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Review - In Flames, Sounds Of A Playground Fading

By Peter Atkinson, Contributor
Monday, August 22, 2011 @ 6:51 AM


In Flames Deliver Their Tenth

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IN FLAMES,
Sounds Of A Playground Fading
(Century Media)

Sweden's In Flames could have gone in one of two directions following the 2010 departure of founding guitarist Jesper Stromblad: give themselves a much needed boot in the ass and get back to the melodic death/thrash metal ways of their Colony/Clayman period and earlier, or keep traveling down the middle of the road toward becoming just another generic hard rock band.

Sadly, they chose the latter. Their 10th studio outing, Sounds Of A Playground Fading, is ordinary, safe and dull as dishwater – which is about the worst thing you can say about a “metal” album. It feels fat and middle-aged instead of like a band being given new life. The lack of aggression or oomph here is startling. And that's really a shame, because In Flames have shown before that they are better than this. Way better.

Even the last few In Flames albums, which were disappointing by varying degrees, had a few ragers to liven things up and remind you of what they were capable of. But here, what few revved up tracks there are, like “The Puzzle” or “Darker Times,” either lose their spunk in end or don't really have all the much spunk to begin with.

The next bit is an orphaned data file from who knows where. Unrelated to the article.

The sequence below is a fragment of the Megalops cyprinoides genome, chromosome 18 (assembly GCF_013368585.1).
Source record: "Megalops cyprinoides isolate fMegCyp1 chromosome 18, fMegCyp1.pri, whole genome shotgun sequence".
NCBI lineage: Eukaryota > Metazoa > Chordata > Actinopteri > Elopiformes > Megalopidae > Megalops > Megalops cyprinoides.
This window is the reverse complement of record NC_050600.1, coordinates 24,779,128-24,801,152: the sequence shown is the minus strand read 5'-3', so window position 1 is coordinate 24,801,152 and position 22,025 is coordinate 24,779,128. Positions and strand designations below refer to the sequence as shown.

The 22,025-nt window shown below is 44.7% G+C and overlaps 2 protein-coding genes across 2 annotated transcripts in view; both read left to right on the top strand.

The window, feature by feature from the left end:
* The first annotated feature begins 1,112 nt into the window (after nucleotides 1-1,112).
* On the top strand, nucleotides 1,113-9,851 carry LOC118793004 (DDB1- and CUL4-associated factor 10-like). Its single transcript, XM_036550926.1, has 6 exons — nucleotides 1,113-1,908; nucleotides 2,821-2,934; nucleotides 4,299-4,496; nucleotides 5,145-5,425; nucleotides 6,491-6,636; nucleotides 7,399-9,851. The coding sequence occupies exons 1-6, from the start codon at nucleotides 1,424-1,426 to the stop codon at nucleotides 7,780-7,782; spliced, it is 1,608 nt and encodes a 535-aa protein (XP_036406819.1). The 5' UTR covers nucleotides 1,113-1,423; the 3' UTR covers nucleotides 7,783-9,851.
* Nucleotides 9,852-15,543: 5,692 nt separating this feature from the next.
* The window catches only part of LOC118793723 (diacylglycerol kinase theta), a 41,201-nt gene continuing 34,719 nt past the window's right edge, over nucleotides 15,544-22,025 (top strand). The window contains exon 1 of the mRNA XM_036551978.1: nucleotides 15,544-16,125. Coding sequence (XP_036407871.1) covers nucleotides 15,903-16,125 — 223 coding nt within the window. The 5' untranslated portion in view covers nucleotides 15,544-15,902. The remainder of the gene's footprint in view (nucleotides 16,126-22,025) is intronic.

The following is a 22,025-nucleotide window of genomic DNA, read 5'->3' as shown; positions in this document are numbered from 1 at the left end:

Instead, it's one chock-a-block, midtempo, verse-chorus-verse number after another with big hooks and big choruses, yet surprisingly – and disappointingly – little in the way of anything approaching balls. The guitars and drums are muted in the mix, there's a constant synth-like hum in the background and Anders Friden's vocals – which were always the band's weakest link to begin with - are heavy on “clean” and lack bite.

The snazzy soloing and guitar interplay of days gone by are all but abandoned here as well, so the band don't even the shred element to hang their hats on or salvage white-bread tracks like “Deliver Us” or “All Of Me” or the dull mood piece “The Attic.” In Flames close Sounds with “New Dawn” and “Liberation,” yet show no evidence either here. Rather, they are uninspired and punchless and stand to lose a lot more ground than they gain.

* * (two stars)

- Peter Atkinson


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